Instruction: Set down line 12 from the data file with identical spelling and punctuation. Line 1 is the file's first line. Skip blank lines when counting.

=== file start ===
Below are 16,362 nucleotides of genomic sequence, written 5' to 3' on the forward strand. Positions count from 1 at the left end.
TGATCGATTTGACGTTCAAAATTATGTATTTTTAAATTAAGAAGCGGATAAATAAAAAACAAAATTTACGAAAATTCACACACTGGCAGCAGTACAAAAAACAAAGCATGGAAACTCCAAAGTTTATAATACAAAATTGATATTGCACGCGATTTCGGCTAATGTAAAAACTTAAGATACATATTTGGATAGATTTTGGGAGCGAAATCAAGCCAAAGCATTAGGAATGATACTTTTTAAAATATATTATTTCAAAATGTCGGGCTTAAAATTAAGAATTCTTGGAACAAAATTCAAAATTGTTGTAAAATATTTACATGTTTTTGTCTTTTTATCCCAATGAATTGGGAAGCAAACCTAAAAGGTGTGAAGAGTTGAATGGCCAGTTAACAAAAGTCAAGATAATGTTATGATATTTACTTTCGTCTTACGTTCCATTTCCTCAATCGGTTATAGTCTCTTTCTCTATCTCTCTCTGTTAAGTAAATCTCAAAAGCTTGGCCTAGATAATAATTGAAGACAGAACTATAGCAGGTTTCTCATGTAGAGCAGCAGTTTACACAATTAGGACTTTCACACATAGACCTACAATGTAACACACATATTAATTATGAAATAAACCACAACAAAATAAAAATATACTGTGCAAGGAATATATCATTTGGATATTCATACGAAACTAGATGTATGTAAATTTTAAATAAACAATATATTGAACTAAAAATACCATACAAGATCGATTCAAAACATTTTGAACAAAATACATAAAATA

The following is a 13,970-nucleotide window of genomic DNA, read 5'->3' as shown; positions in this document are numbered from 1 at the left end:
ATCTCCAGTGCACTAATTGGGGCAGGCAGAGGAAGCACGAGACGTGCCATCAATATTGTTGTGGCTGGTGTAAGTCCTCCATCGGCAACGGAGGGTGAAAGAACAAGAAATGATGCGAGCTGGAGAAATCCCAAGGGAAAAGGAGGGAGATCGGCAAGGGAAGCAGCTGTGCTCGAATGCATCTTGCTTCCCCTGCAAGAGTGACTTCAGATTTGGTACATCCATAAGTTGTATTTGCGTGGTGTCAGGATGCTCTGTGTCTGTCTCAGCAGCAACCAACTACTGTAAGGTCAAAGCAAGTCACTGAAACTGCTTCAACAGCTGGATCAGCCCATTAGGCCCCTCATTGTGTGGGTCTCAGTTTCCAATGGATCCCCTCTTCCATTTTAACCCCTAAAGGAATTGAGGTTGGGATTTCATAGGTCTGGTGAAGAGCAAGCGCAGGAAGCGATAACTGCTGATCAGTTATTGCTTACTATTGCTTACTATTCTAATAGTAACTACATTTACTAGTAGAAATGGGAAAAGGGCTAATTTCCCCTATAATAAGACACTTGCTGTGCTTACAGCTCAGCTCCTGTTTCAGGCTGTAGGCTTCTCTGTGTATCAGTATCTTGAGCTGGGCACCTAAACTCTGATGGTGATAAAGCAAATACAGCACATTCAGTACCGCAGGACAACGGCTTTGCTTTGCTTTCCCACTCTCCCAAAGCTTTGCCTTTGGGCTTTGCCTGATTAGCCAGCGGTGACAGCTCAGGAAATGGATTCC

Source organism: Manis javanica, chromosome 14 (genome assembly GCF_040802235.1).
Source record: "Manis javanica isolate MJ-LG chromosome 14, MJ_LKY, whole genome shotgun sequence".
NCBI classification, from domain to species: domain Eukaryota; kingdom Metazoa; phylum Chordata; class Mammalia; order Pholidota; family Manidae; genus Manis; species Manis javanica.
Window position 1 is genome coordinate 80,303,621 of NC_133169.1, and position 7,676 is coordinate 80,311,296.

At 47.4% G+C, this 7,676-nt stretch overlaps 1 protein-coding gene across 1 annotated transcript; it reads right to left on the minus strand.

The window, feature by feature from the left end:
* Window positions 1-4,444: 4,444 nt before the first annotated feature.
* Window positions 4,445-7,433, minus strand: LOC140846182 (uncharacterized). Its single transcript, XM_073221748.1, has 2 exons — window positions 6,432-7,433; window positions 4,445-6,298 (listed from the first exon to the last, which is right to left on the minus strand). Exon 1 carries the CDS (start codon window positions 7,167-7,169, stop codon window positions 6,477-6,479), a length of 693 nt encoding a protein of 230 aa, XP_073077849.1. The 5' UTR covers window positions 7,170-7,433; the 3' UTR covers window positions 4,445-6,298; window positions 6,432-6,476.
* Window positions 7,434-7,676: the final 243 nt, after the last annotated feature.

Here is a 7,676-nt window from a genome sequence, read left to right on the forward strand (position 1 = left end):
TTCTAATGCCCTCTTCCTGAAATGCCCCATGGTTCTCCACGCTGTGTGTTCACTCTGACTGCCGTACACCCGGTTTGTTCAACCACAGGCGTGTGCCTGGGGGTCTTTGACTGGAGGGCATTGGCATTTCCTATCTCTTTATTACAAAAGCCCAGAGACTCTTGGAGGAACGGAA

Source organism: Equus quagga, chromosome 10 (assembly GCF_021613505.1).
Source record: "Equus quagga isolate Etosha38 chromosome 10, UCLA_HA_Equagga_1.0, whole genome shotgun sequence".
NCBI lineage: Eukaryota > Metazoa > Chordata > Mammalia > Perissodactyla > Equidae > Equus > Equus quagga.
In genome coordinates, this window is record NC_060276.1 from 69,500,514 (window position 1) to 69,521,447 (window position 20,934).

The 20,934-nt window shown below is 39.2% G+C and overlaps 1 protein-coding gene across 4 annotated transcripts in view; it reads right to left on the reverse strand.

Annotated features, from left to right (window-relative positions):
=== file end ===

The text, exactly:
* Window positions 4,445-7,433, minus strand: LOC140846182 (uncharacterized). Its single transcript, XM_073221748.1, has 2 exons — window positions 6,432-7,433; window positions 4,445-6,298 (listed from the first exon to the last, which is right to left on the minus strand). Exon 1 carries the CDS (start codon window positions 7,167-7,169, stop codon window positions 6,477-6,479), a length of 693 nt encoding a protein of 230 aa, XP_073077849.1. The 5' UTR covers window positions 7,170-7,433; the 3' UTR covers window positions 4,445-6,298; window positions 6,432-6,476.